Similar to individual HCOs, the coalition (Tier 2) has an EOP that guides actions during response. However, the Tier 2 EOP emphasizes coordination among coalition members (via the MACC) rather than direct management of individual assets. This reflects the fact that HCOs retain their management autonomy during a response, while they collaborate with other medical assets to strengthen overall MSCC in the jurisdiction or region. In addition, the EOP should guide members on how to incorporate Tier 2 tenets into their respective HCO EOP. For example, the coalition EOP might provide instructions on such issues as how to request and integrate mutual aid assets into an HCO's incident operations, and what designated communication methods to use between HCOs during response.
3.3.1 Incident Management Organization
The management organization of Tier 2 is less structured when compared with individual HCOs (Tier 1) and the jurisdiction (Tier 3) because decision authority is based primarily at the management level of each coalition member. For example, an HCO may grant or deny a request for mutual aid based on perceived ability to adequately maintain its own operations. Decisions that affect all coalition members are made by consensus through moderated meetings or teleconferences. Major strategic or policy-level decisions necessary during incident response may be relegated to meetings or teleconferences between the senior executives of the participating coalition HCOs. This forum may be designated as a MAC Group function to distinguish it from the MACC coordination function accomplished by the other Tier 2 activities. An example of a MACC activity might be the development of a consistent strategy for patient evaluation in all Tier 2 HCOs (e.g., risk/prophylaxis stratification of potentially exposed victims after a biological incident). An example of the MAC Group function may be a decision by all HCOs to buy an expensive technology necessary to address a newly recognized illness in the community. Despite the diffuse decision authority at Tier 2, each HCO should recognize the importance of its response actions and public message being consistent with those of other HCOs in the coalition.
3.3.2 Proactive Incident Planning
Depending on incident circumstances, the Tier 2 coalition may elect to write a comprehensive incident action plan (IAP) that summarizes each participant's HCO IAP (Figure 3-1). This is most likely to occur when the response will be drawn out over an extended period of time (days or weeks). In other cases, the coalition IAP may simply aggregate action plans from individual HCOs into a pre-designated format. At the Tier 2 level, this is typically accomplished through a clearinghouse function that receives data from HCOs, collates them, and returns the aggregate data to HCOs.
Figure 3-1. Tier 2 Coalition Action Plan
The Tier 2 coalition IAP developed for each operational period requires approval by each coalition member. This type of unifying document, which describes common response goals and strategies, the situation at individual HCOs, the resources available, and other parameters, could facilitate integration with incident management at the jurisdictional level (Tier 3).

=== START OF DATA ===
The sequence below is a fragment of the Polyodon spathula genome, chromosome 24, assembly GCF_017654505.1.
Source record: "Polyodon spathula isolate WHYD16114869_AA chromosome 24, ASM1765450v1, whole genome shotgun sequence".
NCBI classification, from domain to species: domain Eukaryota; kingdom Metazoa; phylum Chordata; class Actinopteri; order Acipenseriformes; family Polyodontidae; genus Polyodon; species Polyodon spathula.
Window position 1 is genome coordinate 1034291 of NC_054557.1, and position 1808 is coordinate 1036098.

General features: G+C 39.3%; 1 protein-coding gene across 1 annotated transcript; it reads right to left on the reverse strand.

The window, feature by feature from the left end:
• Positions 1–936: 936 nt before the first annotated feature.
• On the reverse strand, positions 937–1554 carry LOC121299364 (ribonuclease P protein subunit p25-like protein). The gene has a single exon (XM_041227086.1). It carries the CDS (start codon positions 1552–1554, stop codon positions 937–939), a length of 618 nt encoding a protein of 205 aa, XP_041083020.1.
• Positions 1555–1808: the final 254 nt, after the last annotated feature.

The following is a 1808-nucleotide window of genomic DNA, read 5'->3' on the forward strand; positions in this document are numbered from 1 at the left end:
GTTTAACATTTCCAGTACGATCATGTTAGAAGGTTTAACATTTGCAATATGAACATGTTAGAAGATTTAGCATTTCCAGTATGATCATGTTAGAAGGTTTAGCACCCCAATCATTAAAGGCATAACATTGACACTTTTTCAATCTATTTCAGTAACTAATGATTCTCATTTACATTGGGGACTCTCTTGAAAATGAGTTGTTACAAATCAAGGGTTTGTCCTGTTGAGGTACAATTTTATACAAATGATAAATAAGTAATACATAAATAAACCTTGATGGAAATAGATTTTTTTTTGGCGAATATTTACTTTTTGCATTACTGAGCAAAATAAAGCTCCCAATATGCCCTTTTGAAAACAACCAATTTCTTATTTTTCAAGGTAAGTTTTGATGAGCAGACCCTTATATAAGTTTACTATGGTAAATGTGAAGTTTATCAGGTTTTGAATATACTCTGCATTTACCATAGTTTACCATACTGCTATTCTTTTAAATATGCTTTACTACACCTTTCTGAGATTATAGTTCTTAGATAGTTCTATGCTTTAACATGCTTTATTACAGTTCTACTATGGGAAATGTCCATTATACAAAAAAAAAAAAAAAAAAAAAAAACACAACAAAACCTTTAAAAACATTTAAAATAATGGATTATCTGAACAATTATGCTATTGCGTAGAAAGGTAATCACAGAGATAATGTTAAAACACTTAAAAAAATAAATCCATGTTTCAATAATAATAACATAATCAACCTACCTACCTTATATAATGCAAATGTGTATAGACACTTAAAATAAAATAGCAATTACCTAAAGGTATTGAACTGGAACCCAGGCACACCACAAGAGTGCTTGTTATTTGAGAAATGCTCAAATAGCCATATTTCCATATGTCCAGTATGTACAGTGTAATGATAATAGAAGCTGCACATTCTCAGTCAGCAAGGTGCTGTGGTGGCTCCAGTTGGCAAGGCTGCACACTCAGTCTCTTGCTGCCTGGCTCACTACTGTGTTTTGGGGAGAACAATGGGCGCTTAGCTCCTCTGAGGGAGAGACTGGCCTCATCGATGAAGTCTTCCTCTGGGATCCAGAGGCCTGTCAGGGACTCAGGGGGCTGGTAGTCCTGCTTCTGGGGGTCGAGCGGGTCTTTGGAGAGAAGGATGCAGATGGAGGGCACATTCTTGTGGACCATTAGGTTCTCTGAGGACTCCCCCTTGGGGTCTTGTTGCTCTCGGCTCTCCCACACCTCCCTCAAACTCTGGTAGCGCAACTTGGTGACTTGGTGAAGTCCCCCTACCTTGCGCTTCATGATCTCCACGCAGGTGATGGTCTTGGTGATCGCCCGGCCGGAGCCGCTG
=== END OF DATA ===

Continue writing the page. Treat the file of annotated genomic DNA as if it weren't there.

3.3.3 Information Sharing
The Tier 2 coalition clearinghouse function ensures that HCOs have the information they need at a level of detail that enables them to provide adequate MSCC in situations where jurisdictional incident management (Tier 3) may not yet be involved. Its primary function is to gather, collate, and disseminate aggregate information; it is not intended to analyze or filter information to make independent jurisdiction-level decisions (which is the purview of Tier 3).
The Tier 2 coalition must have adequate systems in place to collect data from HCOs and rapidly return aggregated information to coalition members. Communication procedures should be as simple as possible. For example, it may be beneficial to develop spreadsheets that allow data to be electronically collated and the aggregate data quickly returned to the HCOs. To promote integration with jurisdictional incident management (Tier 3), the clearinghouse function must have a mechanism available to simultaneously provide data/information to Tier 3 for processing and further analysis. This "real time" flow of information enables HCOs to rapidly assist each other during response and to identify common needs and issues for presentation to jurisdiction support assets.
Some important preparedness phase considerations include:
- Select a site to support the Tier 2 information function that has 24-hour operations and the requisite support equipment (e.g., computers, radios, facsimile). Options include a hospital-based communications center for medical transport services, a private EMS service, or other entity.
- Designate personnel to process and manage incident-related information so that the capability is available 24/7. Examples could include personnel from the organizing body of the coalition or representatives designated on a rotating basis from individual HCOs.